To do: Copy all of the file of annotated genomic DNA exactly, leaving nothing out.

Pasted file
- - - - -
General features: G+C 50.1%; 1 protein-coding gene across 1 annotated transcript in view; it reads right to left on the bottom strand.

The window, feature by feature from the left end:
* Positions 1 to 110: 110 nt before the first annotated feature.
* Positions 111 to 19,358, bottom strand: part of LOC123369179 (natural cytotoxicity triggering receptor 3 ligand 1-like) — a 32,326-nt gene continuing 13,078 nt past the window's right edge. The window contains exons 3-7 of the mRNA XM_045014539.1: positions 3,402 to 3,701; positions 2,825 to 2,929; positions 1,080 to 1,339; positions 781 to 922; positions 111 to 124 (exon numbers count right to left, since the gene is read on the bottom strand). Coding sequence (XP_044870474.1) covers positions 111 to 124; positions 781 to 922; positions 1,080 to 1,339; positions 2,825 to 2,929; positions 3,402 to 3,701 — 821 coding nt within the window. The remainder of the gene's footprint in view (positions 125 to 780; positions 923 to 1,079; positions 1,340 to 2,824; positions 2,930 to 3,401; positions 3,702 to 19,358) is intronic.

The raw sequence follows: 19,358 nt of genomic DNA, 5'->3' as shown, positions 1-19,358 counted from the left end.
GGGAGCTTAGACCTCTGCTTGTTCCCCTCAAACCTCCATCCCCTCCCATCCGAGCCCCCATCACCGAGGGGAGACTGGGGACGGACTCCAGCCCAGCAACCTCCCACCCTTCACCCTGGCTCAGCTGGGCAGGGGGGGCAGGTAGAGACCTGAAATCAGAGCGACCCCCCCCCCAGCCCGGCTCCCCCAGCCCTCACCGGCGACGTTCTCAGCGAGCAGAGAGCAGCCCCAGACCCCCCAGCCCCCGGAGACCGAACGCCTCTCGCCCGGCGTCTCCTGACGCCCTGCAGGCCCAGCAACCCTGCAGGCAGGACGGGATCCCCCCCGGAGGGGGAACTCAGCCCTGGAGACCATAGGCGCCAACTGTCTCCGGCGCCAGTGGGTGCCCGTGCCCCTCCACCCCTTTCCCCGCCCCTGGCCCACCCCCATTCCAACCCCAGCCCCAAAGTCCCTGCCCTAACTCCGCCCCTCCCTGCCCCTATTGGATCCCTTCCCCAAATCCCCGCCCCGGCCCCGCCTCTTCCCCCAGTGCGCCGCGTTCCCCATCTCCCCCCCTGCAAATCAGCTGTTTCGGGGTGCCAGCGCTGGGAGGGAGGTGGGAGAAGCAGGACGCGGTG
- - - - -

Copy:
General features: G+C 50.1%; 1 protein-coding gene across 1 annotated transcript in view; it reads right to left on the bottom strand.

The window, feature by feature from the left end:
* Positions 1 to 110: 110 nt before the first annotated feature.
* Positions 111 to 19,358, bottom strand: part of LOC123369179 (natural cytotoxicity triggering receptor 3 ligand 1-like) — a 32,326-nt gene continuing 13,078 nt past the window's right edge. The window contains exons 3-7 of the mRNA XM_045014539.1: positions 3,402 to 3,701; positions 2,825 to 2,929; positions 1,080 to 1,339; positions 781 to 922; positions 111 to 124 (exon numbers count right to left, since the gene is read on the bottom strand). Coding sequence (XP_044870474.1) covers positions 111 to 124; positions 781 to 922; positions 1,080 to 1,339; positions 2,825 to 2,929; positions 3,402 to 3,701 — 821 coding nt within the window. The remainder of the gene's footprint in view (positions 125 to 780; positions 923 to 1,079; positions 1,340 to 2,824; positions 2,930 to 3,401; positions 3,702 to 19,358) is intronic.

The raw sequence follows: 19,358 nt of genomic DNA, 5'->3' as shown, positions 1-19,358 counted from the left end.
GGGAGCTTAGACCTCTGCTTGTTCCCCTCAAACCTCCATCCCCTCCCATCCGAGCCCCCATCACCGAGGGGAGACTGGGGACGGACTCCAGCCCAGCAACCTCCCACCCTTCACCCTGGCTCAGCTGGGCAGGGGGGGCAGGTAGAGACCTGAAATCAGAGCGACCCCCCCCCCAGCCCGGCTCCCCCAGCCCTCACCGGCGACGTTCTCAGCGAGCAGAGAGCAGCCCCAGACCCCCCAGCCCCCGGAGACCGAACGCCTCTCGCCCGGCGTCTCCTGACGCCCTGCAGGCCCAGCAACCCTGCAGGCAGGACGGGATCCCCCCCGGAGGGGGAACTCAGCCCTGGAGACCATAGGCGCCAACTGTCTCCGGCGCCAGTGGGTGCCCGTGCCCCTCCACCCCTTTCCCCGCCCCTGGCCCACCCCCATTCCAACCCCAGCCCCAAAGTCCCTGCCCTAACTCCGCCCCTCCCTGCCCCTATTGGATCCCTTCCCCAAATCCCCGCCCCGGCCCCGCCTCTTCCCCCAGTGCGCCGCGTTCCCCATCTCCCCCCCTGCAAATCAGCTGTTTCGGGGTGCCAGCGCTGGGAGGGAGGTGGGAGAAGCAGGACGCGGTG